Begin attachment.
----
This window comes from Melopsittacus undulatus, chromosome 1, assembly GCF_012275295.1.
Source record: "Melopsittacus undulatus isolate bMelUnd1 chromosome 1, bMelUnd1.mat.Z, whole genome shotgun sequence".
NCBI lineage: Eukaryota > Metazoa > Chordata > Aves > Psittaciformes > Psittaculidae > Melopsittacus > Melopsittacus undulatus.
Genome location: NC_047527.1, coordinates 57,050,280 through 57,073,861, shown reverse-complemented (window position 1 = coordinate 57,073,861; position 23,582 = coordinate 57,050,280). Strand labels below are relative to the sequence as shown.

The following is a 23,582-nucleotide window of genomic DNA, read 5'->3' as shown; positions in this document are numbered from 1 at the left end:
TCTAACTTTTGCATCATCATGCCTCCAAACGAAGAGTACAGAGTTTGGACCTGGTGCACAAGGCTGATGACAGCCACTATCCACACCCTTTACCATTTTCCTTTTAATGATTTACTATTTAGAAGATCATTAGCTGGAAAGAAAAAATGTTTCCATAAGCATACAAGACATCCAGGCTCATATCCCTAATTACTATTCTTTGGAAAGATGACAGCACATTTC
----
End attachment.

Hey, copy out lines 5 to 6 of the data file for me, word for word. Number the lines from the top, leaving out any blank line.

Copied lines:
The following is a 23,582-nucleotide window of genomic DNA, read 5'->3' as shown; positions in this document are numbered from 1 at the left end:
TCTAACTTTTGCATCATCATGCCTCCAAACGAAGAGTACAGAGTTTGGACCTGGTGCACAAGGCTGATGACAGCCACTATCCACACCCTTTACCATTTTCCTTTTAATGATTTACTATTTAGAAGATCATTAGCTGGAAAGAAAAAATGTTTCCATAAGCATACAAGACATCCAGGCTCATATCCCTAATTACTATTCTTTGGAAAGATGACAGCACATTTC